How to Make Rose Gold
Pure Gold is 100% – 24 karat by definition.
As other metals are added to the gold, they become alloys. Alloys are mixes of metals, or at the very least involves metallic bonding! Steel, solder, brass, pewter and bronze are alloys. AND, if you’ve ever had a cavity and then had it filled with an amalgam, then you have an alloy in your mouth!
So something that is half gold and half another metal is considered 12 karat (since 24 karat is 100% gold) Following are the breakdowns of how many parts gold are in the different shades of red to pink gold! Maybe you can cook some up at home (kidding!!)
The higher the copper content, the stronger the red coloration. Pink gold uses the least copper, followed by rose gold, with red gold having the highest copper content:
- 18K Red gold: 75% gold, 25% copper
- 18K Rose gold: 75% gold, 22.25% copper, 2.75% silver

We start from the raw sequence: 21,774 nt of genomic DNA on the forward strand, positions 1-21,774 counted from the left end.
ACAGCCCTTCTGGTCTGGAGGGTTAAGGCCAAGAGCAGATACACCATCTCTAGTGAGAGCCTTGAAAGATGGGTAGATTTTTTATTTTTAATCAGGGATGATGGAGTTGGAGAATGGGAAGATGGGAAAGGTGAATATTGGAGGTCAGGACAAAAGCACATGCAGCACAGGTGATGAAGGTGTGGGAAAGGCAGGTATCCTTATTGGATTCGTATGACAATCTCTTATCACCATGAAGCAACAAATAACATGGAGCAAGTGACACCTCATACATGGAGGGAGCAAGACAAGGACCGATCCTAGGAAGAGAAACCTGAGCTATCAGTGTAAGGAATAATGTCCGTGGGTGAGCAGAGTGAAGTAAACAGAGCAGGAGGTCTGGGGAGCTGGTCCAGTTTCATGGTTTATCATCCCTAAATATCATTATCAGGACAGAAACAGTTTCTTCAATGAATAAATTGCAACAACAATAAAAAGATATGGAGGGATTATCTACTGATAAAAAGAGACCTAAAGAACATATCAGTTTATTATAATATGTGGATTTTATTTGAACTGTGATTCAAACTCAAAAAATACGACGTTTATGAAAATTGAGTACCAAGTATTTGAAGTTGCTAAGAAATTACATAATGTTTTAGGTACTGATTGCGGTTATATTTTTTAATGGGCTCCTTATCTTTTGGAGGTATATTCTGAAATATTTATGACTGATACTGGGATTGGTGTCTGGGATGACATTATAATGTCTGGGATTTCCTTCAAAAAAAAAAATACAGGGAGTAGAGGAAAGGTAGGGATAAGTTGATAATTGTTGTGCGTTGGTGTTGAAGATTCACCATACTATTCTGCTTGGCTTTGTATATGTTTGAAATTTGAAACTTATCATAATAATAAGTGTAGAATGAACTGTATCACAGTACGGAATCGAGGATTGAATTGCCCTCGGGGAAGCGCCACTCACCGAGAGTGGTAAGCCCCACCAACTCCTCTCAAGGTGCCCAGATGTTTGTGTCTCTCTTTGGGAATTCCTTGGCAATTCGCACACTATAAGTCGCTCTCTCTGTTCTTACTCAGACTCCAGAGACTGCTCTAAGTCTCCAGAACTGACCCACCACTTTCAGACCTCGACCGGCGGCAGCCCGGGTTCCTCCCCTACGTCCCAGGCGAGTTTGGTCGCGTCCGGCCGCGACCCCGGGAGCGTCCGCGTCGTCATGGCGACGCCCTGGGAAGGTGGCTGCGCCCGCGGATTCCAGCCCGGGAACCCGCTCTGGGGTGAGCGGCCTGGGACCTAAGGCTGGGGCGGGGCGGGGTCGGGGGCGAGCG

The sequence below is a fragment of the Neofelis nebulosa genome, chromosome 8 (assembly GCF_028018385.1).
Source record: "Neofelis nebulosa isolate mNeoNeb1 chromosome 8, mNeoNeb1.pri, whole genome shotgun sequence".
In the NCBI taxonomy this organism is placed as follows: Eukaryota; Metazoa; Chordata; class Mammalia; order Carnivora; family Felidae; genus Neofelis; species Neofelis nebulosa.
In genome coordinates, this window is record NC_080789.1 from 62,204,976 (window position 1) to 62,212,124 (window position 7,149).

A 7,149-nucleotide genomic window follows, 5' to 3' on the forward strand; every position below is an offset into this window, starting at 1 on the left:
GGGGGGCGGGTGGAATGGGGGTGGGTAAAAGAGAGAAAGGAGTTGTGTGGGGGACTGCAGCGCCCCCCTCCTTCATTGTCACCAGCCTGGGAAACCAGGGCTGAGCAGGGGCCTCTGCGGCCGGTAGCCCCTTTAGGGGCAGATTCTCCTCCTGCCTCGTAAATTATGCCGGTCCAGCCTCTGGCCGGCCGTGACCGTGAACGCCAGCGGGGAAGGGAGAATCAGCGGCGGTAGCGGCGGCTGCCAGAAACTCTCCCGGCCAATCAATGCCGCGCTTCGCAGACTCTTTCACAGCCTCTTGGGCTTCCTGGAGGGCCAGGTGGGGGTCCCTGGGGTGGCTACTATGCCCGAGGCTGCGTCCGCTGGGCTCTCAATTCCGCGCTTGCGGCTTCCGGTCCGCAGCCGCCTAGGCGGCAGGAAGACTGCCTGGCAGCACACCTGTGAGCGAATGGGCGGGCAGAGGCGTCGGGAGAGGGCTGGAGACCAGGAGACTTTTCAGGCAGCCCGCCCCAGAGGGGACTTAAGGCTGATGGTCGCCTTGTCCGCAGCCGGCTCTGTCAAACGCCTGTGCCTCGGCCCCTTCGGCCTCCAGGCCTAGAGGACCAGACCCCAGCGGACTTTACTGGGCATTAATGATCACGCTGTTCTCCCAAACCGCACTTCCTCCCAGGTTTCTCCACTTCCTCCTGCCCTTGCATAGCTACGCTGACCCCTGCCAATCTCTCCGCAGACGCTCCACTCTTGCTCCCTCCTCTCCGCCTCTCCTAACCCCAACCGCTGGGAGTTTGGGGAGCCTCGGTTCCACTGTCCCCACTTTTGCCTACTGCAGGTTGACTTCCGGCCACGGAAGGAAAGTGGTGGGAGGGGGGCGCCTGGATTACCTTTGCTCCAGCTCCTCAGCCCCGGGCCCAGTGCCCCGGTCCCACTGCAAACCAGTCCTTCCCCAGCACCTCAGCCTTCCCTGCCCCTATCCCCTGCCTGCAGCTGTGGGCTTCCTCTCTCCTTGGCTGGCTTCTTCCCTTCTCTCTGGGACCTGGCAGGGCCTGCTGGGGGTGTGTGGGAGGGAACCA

- 18K Pink gold: 75% gold, 20% copper, 5% silver
Rose Gold is a gold and copper alloy, also know as pink gold and red gold. Rose Gold was popular in Russia at the beginning of the nineteenth century, and was also known as Russian gold although this term is now obsolete. It came back in popular force during WWII, when platinum was needed by the military and therefore left the yellow golds available for fashion! And NOW, rose gold is having a hey day once again – you KNOW it’s popular when Apple releases a watch AND phone in that color 🙂
Read an entertaining article about rose gold in the New Yorker here! This quote made me laugh and think about my rose-gold lovin’ friends… You KNOW who you are! “Rose gold is decadent. It is gold for people who already have enough gold gold.”